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This Week in Markets and Democracy: Asian Trade Openness, Palm Oil Abuses, Global Magnitsky

by Shannon K. O'Neil Friday, December 16, 2016
A worker unloads palm fruit at a palm oil plantation in Peat Jaya, Jambi province on the Indonesian island of Sumatra September 15, 2015 in this photo taken by Antara Foto. September 15, 2015 (Reuters/Wahyu Putro A/Antara Foto). A worker unloads palm fruit at a palm oil plantation in Peat Jaya, Jambi province on the Indonesian island of Sumatra September 15, 2015 in this photo taken by Antara Foto. September 15, 2015 (Reuters/Wahyu Putro A/Antara Foto).

Trade Rules Favor Asia, Not the United States
Asia’s rise in the global trading system continues. Recent World Economic Forum data shows that the ten Association of Southeast Asian Nations (ASEAN) members now outrank the European Union (EU) and United States on trade openness, reflecting deeper integration into the global economy aided by investment and trade deals. But ASEAN and other countries may have a tougher time accessing markets if protectionism in the United States and EU prevails. The rankings back up at least some of the recent political rhetoric—the United States ranks 120 out of 136 countries in terms of foreign market access, facing average tariffs of almost 5 percent—the seventh highest in the world.

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Five Questions on Innovative Finance With Georgia Levenson Keohane

by Guest Blogger for Shannon K. O'Neil Tuesday, December 6, 2016
A man holds up his mobile phone showing a M-Pesa mobile money transaction page for the photographer at an open air market in Kibera in Kenya's capital Nairobi (Reuters/Noor Khamis). A man holds up his mobile phone showing a M-Pesa mobile money transaction page for the photographer at an open air market in Kibera in Kenya's capital Nairobi (Reuters/Noor Khamis).

This post features a conversation with Georgia Levenson Keohane, executive director of the Pershing Square Foundation, adjunct professor of social enterprise at Columbia Business School, and author of Capital and the Common Good: How Innovative Finance is Tackling the World’s Most Urgent Problems. She talks about what innovative finance means and how it works, addressing its successes and limitations in putting private and public capital to work for the common good.

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The Labor Rights and Business Case for Factory Audits and Advising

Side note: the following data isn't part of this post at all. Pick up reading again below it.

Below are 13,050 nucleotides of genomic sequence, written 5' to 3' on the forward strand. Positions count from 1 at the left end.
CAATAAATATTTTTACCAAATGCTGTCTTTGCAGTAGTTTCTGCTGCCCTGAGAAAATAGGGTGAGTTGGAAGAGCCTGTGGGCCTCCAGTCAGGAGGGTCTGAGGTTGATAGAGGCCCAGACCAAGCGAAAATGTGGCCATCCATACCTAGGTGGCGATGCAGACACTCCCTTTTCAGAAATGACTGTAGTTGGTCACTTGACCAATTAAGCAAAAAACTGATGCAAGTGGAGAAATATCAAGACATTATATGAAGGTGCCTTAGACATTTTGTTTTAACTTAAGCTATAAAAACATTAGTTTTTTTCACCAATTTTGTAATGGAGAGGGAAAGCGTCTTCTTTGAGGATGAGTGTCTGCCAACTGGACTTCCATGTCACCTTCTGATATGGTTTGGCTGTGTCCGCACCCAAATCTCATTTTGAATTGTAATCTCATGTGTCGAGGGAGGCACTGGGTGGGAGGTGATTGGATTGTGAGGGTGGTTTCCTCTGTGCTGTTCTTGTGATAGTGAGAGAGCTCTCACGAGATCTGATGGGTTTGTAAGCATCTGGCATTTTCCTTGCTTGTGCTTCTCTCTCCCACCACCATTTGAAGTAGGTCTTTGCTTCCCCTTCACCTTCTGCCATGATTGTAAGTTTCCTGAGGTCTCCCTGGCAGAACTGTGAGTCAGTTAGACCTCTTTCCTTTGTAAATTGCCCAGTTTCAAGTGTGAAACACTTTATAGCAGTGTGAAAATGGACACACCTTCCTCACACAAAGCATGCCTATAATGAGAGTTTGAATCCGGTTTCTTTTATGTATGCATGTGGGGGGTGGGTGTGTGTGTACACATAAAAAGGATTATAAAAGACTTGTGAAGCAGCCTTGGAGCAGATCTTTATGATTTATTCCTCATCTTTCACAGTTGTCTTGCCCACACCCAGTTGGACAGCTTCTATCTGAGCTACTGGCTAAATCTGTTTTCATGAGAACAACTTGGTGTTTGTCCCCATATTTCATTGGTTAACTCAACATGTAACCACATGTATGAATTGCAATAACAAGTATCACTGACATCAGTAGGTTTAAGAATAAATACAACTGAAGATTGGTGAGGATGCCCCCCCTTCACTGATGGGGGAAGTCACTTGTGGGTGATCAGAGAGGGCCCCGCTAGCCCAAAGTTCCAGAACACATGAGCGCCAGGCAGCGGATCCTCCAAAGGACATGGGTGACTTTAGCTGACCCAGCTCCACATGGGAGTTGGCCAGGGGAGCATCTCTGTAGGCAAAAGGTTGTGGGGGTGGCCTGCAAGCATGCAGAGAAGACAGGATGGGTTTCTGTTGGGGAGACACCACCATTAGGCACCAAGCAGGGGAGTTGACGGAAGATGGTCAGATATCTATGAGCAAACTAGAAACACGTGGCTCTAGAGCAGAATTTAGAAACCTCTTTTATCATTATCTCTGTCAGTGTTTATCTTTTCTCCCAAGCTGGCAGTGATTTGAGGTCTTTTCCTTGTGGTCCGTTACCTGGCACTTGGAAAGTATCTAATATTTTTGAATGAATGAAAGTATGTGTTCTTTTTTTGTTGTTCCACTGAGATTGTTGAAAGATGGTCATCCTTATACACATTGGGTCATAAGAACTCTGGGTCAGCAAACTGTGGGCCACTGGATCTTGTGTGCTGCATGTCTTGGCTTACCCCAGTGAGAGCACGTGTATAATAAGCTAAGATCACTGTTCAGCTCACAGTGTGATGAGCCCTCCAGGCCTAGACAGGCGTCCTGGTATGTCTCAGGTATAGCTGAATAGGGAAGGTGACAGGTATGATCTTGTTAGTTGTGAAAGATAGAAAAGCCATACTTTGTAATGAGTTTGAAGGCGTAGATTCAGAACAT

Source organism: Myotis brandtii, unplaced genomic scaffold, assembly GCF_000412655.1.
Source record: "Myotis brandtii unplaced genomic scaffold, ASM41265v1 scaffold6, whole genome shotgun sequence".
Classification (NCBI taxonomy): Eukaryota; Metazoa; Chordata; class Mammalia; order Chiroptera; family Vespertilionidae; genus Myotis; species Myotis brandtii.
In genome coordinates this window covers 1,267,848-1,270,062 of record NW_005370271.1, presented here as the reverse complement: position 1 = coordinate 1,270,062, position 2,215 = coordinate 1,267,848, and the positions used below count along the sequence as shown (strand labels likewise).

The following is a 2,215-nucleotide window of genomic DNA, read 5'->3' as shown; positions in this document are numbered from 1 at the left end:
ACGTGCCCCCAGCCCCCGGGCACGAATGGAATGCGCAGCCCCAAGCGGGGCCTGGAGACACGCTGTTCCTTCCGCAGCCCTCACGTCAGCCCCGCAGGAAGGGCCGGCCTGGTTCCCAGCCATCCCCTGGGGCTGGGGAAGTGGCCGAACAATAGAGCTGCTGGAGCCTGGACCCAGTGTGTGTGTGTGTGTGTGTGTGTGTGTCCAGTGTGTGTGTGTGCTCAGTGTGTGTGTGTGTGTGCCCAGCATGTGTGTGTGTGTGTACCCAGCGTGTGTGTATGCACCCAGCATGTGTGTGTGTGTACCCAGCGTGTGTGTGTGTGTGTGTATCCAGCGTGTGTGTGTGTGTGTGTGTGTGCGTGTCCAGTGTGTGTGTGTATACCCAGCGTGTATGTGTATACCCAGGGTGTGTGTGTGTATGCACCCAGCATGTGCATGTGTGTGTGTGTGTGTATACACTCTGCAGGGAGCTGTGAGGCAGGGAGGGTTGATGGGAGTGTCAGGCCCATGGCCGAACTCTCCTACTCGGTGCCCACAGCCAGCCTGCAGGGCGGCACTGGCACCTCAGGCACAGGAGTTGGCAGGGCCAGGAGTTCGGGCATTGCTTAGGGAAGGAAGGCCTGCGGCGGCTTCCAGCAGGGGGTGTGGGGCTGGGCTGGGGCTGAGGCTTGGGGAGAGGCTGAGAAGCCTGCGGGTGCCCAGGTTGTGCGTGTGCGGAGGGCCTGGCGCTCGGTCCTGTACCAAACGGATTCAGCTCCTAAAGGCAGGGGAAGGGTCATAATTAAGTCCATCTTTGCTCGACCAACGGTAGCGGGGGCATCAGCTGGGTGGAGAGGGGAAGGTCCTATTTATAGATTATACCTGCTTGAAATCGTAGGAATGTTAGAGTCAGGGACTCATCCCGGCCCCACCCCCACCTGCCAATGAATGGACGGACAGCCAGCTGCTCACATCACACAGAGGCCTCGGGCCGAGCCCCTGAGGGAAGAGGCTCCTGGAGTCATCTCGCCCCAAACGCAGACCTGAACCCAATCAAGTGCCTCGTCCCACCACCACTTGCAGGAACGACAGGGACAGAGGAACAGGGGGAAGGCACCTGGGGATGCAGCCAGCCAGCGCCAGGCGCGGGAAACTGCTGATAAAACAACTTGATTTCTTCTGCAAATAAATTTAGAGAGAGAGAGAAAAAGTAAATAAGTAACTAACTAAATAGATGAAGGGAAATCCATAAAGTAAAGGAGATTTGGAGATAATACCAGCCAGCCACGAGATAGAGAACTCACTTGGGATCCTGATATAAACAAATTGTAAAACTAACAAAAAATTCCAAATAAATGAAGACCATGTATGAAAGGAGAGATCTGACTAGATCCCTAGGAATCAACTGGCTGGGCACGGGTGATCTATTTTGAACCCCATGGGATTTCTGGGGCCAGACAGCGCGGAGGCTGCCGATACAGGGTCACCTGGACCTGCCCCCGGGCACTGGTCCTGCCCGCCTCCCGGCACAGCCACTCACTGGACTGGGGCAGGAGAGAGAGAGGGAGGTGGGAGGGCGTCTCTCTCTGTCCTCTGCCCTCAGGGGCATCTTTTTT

by Guest Blogger for Shannon K. O'Neil Friday, December 2, 2016
A worker holds part of a pair of trousers at PT Trisula Garmindo Manufacturing in Bandung, West Java province September 17, 2013. In PT Trisula International's hangar-sized factory outside the western Indonesian city of Bandung, hundreds of workers stitch together clothes for some of the world's top brands. Amid the clatter and hum of their machines are hopes for a renaissance that can restore Indonesia's place among Asia's big manufacturing economies, a status it lost in the mid-1990s. Picture taken September 17, 2013 (Reuters/Beawiharta). A worker holds part of a pair of trousers at PT Trisula Garmindo Manufacturing in Bandung, West Java province September 17, 2013. In PT Trisula International's hangar-sized factory outside the western Indonesian city of Bandung, hundreds of workers stitch together clothes for some of the world's top brands. Amid the clatter and hum of their machines are hopes for a renaissance that can restore Indonesia's place among Asia's big manufacturing economies, a status it lost in the mid-1990s. Picture taken September 17, 2013 (Reuters/Beawiharta).

Global trade and the supply chains that support it are undergoing a period of profound change. Supply chains face threats including a resurgence of protectionism, climate change, decaying infrastructure, and human rights abuses. The Development Channel’s series on global supply chains highlights experts’ analysis on emerging trends and challenges. This post is from Drusilla Brown, associate professor of economics at Tufts University and director of Tufts International Relations Program.